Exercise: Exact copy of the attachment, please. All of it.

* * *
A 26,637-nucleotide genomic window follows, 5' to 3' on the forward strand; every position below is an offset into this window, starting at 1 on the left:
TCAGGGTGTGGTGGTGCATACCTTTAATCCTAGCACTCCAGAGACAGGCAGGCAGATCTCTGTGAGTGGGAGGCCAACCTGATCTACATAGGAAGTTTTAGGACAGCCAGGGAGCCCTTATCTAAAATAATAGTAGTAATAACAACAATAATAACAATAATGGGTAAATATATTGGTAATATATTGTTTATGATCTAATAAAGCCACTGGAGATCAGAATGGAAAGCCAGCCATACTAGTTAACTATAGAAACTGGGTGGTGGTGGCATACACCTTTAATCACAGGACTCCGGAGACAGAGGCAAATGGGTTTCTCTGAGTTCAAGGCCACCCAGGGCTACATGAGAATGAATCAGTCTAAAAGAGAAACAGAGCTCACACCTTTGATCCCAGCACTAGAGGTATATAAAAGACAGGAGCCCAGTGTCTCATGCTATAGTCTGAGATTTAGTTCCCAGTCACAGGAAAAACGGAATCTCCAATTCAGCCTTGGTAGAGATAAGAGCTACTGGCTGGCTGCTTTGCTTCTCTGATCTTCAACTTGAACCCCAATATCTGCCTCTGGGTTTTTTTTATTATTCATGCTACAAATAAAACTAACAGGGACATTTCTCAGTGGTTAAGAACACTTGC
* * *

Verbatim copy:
A 26,637-nucleotide genomic window follows, 5' to 3' on the forward strand; every position below is an offset into this window, starting at 1 on the left:
TCAGGGTGTGGTGGTGCATACCTTTAATCCTAGCACTCCAGAGACAGGCAGGCAGATCTCTGTGAGTGGGAGGCCAACCTGATCTACATAGGAAGTTTTAGGACAGCCAGGGAGCCCTTATCTAAAATAATAGTAGTAATAACAACAATAATAACAATAATGGGTAAATATATTGGTAATATATTGTTTATGATCTAATAAAGCCACTGGAGATCAGAATGGAAAGCCAGCCATACTAGTTAACTATAGAAACTGGGTGGTGGTGGCATACACCTTTAATCACAGGACTCCGGAGACAGAGGCAAATGGGTTTCTCTGAGTTCAAGGCCACCCAGGGCTACATGAGAATGAATCAGTCTAAAAGAGAAACAGAGCTCACACCTTTGATCCCAGCACTAGAGGTATATAAAAGACAGGAGCCCAGTGTCTCATGCTATAGTCTGAGATTTAGTTCCCAGTCACAGGAAAAACGGAATCTCCAATTCAGCCTTGGTAGAGATAAGAGCTACTGGCTGGCTGCTTTGCTTCTCTGATCTTCAACTTGAACCCCAATATCTGCCTCTGGGTTTTTTTTATTATTCATGCTACAAATAAAACTAACAGGGACATTTCTCAGTGGTTAAGAACACTTGC